WINNIPEG – OPINION – On January 31, the Canada Revenue Agency froze the Thunderbird House’s bank account.
“We were doing so well and on top of our bills, finally,” Thunderbird House Board co-Chair Richelle Scott called to inform me, “then this.”
Thunderbird House owes, including debt and penalty charges, nearly $100,000 from decade-old debts. With new supporters, a capable accountant, and a focused board of directors, Thunderbird House was in the final stages of obtaining a loan to pay it all off.
Now, their cheques are bouncing – with, ironically, the final rejected one written to the CRA.
The board is now scrambling to negotiate a deal and running out of time. Other bills are piling up and they can’t access funds to pay them. Almost no income is coming in as staff can’t be paid and volunteers are hard to find.
“We’re now at a standstill,” says Scott.
Winnipeg’s North End and downtown has struggled in the past but has reached it’s “tipping point.” Organizations and spaces that for decades kept the central core of the city safe and alive are falling apart, closing, or cut to the bare minimum.
Activists and community leaders are fighting a losing battle while new condos, businesses, and gentrification take over the downtown.
Reports emerged last week that one of Winnipeg’s oldest institutions, the 61-year-old Indian and Métis Friendship Centre, had been ransacked and looted. It had been closed for months after dwindling funding and troubles with its board of directors. Once serving 7,000 vulnerable people a month with a food bank, parenting services, and cultural programs – not to mention providing employment and investment – the IMFC’s future is now very much in doubt.
“It was a warm place to go,” says Albert McLeod, a North End elder and activist, “and those places are disappearing. There are almost no safe places left.”
Winnipeg’s most vulnerable are under attack
A recent decision by the City of Winnipeg to install strict security measures at the Millennium Library effectively cuts those who live on the street out of the space.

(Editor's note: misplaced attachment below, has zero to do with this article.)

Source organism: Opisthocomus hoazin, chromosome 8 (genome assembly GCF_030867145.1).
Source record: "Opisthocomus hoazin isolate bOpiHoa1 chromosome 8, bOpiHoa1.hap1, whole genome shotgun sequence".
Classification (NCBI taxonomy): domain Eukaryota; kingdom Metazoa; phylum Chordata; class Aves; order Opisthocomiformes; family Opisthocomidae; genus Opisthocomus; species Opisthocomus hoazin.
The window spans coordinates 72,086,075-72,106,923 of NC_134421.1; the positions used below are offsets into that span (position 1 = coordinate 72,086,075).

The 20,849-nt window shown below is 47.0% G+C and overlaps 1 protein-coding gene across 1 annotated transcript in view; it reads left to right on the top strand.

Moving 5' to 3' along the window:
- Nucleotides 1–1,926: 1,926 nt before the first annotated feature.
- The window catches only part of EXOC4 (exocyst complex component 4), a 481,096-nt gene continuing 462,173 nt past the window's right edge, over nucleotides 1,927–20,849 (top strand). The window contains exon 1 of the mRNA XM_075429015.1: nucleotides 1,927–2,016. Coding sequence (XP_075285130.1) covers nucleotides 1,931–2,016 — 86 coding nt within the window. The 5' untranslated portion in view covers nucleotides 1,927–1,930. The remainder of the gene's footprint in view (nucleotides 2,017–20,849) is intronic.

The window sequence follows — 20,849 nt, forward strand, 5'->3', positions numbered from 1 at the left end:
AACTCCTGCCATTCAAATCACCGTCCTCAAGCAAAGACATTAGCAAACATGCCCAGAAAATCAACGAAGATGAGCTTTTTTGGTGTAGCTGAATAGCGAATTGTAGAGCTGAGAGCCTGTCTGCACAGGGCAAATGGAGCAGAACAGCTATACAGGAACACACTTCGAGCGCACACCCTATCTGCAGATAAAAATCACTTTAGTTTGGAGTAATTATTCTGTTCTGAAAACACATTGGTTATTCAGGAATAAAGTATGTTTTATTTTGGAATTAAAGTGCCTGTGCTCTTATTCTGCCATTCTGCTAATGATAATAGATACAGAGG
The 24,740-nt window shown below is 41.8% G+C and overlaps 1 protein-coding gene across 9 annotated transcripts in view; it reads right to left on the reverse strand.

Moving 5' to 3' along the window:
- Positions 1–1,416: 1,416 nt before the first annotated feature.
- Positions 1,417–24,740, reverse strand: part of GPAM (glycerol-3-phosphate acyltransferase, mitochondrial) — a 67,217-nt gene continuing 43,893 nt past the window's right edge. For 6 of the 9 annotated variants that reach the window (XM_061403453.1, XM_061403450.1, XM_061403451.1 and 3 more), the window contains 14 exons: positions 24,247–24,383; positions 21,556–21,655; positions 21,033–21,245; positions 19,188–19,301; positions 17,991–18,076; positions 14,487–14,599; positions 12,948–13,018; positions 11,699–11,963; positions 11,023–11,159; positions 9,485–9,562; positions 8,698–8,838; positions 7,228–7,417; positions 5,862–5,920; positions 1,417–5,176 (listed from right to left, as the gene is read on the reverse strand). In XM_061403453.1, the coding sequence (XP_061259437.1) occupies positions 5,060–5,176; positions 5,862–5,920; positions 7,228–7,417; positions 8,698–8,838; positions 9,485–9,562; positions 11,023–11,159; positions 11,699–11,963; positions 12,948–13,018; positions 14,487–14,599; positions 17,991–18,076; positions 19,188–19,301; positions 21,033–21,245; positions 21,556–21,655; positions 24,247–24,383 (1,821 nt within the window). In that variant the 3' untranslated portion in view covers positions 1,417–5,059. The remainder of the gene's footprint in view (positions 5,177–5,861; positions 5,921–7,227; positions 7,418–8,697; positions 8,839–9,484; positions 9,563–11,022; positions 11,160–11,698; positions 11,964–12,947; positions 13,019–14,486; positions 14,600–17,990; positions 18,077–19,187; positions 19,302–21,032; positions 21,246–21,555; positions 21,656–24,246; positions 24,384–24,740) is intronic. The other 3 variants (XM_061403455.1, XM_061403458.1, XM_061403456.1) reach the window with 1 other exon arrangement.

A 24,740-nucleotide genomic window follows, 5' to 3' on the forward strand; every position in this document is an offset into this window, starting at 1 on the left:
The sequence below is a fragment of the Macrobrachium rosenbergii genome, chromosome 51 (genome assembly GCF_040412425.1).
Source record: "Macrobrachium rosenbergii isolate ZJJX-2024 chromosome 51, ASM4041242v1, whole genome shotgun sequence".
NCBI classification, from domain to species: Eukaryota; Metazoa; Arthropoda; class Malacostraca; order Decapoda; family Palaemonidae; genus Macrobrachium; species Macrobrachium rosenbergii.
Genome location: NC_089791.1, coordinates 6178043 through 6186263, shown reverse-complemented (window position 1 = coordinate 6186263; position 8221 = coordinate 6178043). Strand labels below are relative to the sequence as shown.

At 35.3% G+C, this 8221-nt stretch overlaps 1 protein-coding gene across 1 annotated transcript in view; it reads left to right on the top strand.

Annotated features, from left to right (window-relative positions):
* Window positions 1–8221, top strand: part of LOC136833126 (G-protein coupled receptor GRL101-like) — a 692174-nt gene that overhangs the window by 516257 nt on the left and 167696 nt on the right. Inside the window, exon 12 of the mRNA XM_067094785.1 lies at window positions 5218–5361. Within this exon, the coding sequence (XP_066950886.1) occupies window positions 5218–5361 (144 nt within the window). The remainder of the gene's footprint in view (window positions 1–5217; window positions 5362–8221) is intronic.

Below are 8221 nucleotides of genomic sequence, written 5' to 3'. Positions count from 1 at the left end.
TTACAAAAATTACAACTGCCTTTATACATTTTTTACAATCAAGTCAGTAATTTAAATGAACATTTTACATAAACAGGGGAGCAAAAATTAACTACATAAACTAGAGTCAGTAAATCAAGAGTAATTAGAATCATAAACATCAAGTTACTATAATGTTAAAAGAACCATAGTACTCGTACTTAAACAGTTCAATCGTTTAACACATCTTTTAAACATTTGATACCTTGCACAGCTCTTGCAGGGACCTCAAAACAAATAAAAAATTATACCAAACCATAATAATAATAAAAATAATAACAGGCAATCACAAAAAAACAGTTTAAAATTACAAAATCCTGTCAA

The new measures begin Monday and feature uniformed security checking bags and patrons with a metal detector. Items such as weapons are then confiscated, and illegal items reported to police. No place is provided to store items or bags.
Weapons shouldn’t be in libraries, of course, but the reality is that if you live on the street you likely need a weapon to survive.
“I know a First Nations grandmother living in a shelter who sleeps with a hammer under her pillow and a hatchet by her side,” McLeod told me. “Violence is a reality of life.”
If you live on the street, a library is a lifeline. It’s free, warm, and a safe place that provides essential services like the internet and access to things like a newspaper.
I called Ed Cuddy, manager of library services, to ask if he knew the Millennium Library’s new security rules will effectively prevent many homeless from accessing one of their most important resources in the city.
He explained that the new rules are meant to “reduce risk” and pointed to the fact the Millennium library is one of the only in Canada to have social workers.
Then, Cuddy admitted: “The reality is that the vulnerable may now have a harder time accessing the library.”
I asked him if a locker system or some kind of bag-check system could be instituted.
“We’re looking at that.”
Originally appeared in the Winnipeg Free Press on February 22, 2019. Republished with the permission of the author